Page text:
South community gets vaccinated

Tori Appel and Daniel Park

Through partnerships with Passport Health and Holy Family Pharmacy, South students and families received free doses of the Pfizer Covid-19 vaccine, Principal Dr. Lauren Fagel said.

The first dose of vaccines were distributed in South’s East cafeteria in two sessions by Holy Family Pharmacy on May 17 and 21, and three sessions by Passport Health on May 14, 21 and next Friday. This opportunity was available for all South students and family members ages 12 and older, Fagel said. Since South offered vaccines to staff and community members earlier this year, the student vaccination programs were more efficient this time around, Fagel explained.

“We’re pretty good at this [process] now because we [already offered vaccines] for elderly people in the community,” Fagel said. “[The vaccination programs were] easier because people [were] more mobile.

With 2,720 spots offered by Passport Health and 992 spots offered by Holy Family Pharmacy, District 225 ensured that South provided appointments for any student and family members who wanted to receive the Pfizer vaccine, Fagel said.

“No student [was] turned away,” Fagel said. “There [was] plenty of room [for anyone who wanted to get the vaccine].”

Sophomore Sydney O’Hara signed up for the Passport Health program because of its practicality. Her appointment fit into her school schedule, making her vaccination process convenient.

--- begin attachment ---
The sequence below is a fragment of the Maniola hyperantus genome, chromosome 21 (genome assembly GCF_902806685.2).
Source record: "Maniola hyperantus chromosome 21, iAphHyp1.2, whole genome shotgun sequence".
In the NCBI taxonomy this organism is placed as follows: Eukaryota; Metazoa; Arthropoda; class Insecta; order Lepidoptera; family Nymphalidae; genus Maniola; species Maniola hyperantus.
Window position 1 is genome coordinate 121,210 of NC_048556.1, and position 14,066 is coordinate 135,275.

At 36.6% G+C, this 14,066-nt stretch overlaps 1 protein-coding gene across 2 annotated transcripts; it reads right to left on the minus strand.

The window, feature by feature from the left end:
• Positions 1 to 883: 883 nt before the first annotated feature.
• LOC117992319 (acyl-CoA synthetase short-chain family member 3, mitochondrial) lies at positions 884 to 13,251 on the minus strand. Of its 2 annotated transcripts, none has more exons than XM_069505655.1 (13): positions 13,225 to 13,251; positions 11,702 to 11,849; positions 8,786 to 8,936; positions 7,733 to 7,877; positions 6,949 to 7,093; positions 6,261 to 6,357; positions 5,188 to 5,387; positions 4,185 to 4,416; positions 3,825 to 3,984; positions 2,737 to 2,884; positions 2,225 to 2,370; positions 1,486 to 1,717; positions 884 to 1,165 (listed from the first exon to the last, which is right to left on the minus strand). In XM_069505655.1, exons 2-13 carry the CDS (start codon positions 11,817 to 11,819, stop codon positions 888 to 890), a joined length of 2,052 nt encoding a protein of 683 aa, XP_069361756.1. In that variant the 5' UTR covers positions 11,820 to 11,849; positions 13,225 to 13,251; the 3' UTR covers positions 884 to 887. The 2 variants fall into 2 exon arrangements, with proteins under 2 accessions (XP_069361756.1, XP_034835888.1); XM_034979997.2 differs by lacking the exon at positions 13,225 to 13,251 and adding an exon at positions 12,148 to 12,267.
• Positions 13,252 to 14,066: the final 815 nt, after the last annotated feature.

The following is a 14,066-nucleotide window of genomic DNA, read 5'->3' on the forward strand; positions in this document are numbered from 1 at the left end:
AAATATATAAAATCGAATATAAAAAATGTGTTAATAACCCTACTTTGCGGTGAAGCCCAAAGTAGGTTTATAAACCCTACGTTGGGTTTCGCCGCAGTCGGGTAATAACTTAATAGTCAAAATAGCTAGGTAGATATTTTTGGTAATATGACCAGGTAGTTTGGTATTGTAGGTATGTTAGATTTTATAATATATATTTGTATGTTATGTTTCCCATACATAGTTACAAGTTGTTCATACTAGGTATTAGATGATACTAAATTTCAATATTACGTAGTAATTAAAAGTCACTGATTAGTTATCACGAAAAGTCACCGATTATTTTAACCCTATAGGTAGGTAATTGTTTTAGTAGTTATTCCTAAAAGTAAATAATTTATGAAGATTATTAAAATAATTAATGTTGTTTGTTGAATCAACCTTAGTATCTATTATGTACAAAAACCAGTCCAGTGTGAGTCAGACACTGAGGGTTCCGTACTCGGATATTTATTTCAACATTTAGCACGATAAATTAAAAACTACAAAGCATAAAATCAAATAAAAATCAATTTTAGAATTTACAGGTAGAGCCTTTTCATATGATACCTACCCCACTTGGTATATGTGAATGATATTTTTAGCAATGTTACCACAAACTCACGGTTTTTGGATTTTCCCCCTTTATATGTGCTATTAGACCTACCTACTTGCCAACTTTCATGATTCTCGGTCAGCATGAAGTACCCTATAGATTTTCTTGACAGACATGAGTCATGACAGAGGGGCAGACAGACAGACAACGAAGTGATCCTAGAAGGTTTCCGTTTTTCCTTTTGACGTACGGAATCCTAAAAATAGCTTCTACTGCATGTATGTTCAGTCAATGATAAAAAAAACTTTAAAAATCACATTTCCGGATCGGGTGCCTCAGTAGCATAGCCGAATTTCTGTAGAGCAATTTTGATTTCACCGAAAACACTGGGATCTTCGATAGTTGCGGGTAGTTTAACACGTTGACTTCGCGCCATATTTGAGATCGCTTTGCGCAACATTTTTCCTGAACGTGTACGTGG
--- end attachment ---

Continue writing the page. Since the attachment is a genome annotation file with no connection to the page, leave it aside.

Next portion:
“It seemed very accessible to take it at school because I [do] in-person [learning],” O’Hara said. “It [was] nice to go in during lunch, get my shot and go about my day.”

Sophomore George Kunnel was eager to jump at this opportunity. South’s vaccination program provided a way to help create a safe environment at South, Kunnel said.

“As long as other people around us are trying to get vaccinated, I’ll feel a lot safer,” Kunnel said.

As someone with pre-existing medical conditions, getting the Covid-19 vaccine was a top priority to Kunnel.

“This is something that [is] personally helpful for me because I have other medical conditions,” Kunnel said. “If I were to get Covid-19, it would affect me in large ways.”

Julie Shellard, South’s head nurse, noted that it is important to consult a healthcare provider before receiving the Covid-19 vaccine. Although she encourages most to get the vaccine, she explained that people with specific medical conditions are not recommended to take it. Nevertheless, Shellard emphasized that for those who are approved by their doctor to take the vaccine, there are very few disadvantages, besides potential side effects and the possibility of being allergic to the solution—a risk present in any new substance that enters the body.

“The most important thing is that you have to talk to your healthcare provider,” Shellard said. “You don’t want to walk into it blindly, especially if you have a medical history, since there is a risk that you [might] be allergic [to the vaccine]. [Other] than that, I don’t see anything negative against getting it, other than [that] you might [have side effects].”

Fagel is hopeful that with more students and family members getting vaccinated, everyone is just a little bit closer to returning back to normal.

“I’m excited for the kids and their families who signed up,” Fagel said. “Every vaccination to me is like a step towards normalcy.”